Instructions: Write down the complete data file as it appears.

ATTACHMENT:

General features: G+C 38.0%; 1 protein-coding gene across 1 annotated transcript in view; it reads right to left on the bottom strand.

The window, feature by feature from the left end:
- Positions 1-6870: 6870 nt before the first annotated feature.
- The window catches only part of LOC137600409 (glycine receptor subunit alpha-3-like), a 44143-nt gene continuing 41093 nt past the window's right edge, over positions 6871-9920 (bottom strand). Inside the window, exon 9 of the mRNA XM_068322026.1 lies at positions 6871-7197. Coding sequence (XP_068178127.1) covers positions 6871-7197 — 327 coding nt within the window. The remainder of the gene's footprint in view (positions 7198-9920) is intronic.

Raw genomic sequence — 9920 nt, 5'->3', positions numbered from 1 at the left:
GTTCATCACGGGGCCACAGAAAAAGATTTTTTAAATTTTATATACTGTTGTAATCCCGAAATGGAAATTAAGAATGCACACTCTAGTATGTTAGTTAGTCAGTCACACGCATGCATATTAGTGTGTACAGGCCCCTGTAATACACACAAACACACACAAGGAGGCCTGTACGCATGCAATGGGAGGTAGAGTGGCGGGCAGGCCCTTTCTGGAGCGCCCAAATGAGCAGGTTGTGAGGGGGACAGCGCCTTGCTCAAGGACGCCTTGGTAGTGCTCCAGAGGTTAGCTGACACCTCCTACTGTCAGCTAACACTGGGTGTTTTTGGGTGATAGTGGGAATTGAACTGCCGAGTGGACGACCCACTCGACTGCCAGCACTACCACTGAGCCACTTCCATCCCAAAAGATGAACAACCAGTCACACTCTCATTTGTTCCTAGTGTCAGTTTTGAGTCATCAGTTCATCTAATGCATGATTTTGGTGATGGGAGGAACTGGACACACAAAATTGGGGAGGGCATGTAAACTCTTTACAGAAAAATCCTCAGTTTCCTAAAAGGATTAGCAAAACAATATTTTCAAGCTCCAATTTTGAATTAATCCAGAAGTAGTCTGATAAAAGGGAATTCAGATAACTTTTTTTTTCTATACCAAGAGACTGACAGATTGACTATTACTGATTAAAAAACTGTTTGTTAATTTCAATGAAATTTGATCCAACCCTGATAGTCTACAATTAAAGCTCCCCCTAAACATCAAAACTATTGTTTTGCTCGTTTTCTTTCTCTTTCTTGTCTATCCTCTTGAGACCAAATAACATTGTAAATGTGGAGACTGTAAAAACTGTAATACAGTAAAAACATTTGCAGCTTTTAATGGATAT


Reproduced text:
General features: G+C 38.0%; 1 protein-coding gene across 1 annotated transcript in view; it reads right to left on the bottom strand.

The window, feature by feature from the left end:
- Positions 1-6870: 6870 nt before the first annotated feature.
- The window catches only part of LOC137600409 (glycine receptor subunit alpha-3-like), a 44143-nt gene continuing 41093 nt past the window's right edge, over positions 6871-9920 (bottom strand). Inside the window, exon 9 of the mRNA XM_068322026.1 lies at positions 6871-7197. Coding sequence (XP_068178127.1) covers positions 6871-7197 — 327 coding nt within the window. The remainder of the gene's footprint in view (positions 7198-9920) is intronic.

Raw genomic sequence — 9920 nt, 5'->3', positions numbered from 1 at the left:
GTTCATCACGGGGCCACAGAAAAAGATTTTTTAAATTTTATATACTGTTGTAATCCCGAAATGGAAATTAAGAATGCACACTCTAGTATGTTAGTTAGTCAGTCACACGCATGCATATTAGTGTGTACAGGCCCCTGTAATACACACAAACACACACAAGGAGGCCTGTACGCATGCAATGGGAGGTAGAGTGGCGGGCAGGCCCTTTCTGGAGCGCCCAAATGAGCAGGTTGTGAGGGGGACAGCGCCTTGCTCAAGGACGCCTTGGTAGTGCTCCAGAGGTTAGCTGACACCTCCTACTGTCAGCTAACACTGGGTGTTTTTGGGTGATAGTGGGAATTGAACTGCCGAGTGGACGACCCACTCGACTGCCAGCACTACCACTGAGCCACTTCCATCCCAAAAGATGAACAACCAGTCACACTCTCATTTGTTCCTAGTGTCAGTTTTGAGTCATCAGTTCATCTAATGCATGATTTTGGTGATGGGAGGAACTGGACACACAAAATTGGGGAGGGCATGTAAACTCTTTACAGAAAAATCCTCAGTTTCCTAAAAGGATTAGCAAAACAATATTTTCAAGCTCCAATTTTGAATTAATCCAGAAGTAGTCTGATAAAAGGGAATTCAGATAACTTTTTTTTTCTATACCAAGAGACTGACAGATTGACTATTACTGATTAAAAAACTGTTTGTTAATTTCAATGAAATTTGATCCAACCCTGATAGTCTACAATTAAAGCTCCCCCTAAACATCAAAACTATTGTTTTGCTCGTTTTCTTTCTCTTTCTTGTCTATCCTCTTGAGACCAAATAACATTGTAAATGTGGAGACTGTAAAAACTGTAATACAGTAAAAACATTTGCAGCTTTTAATGGATAT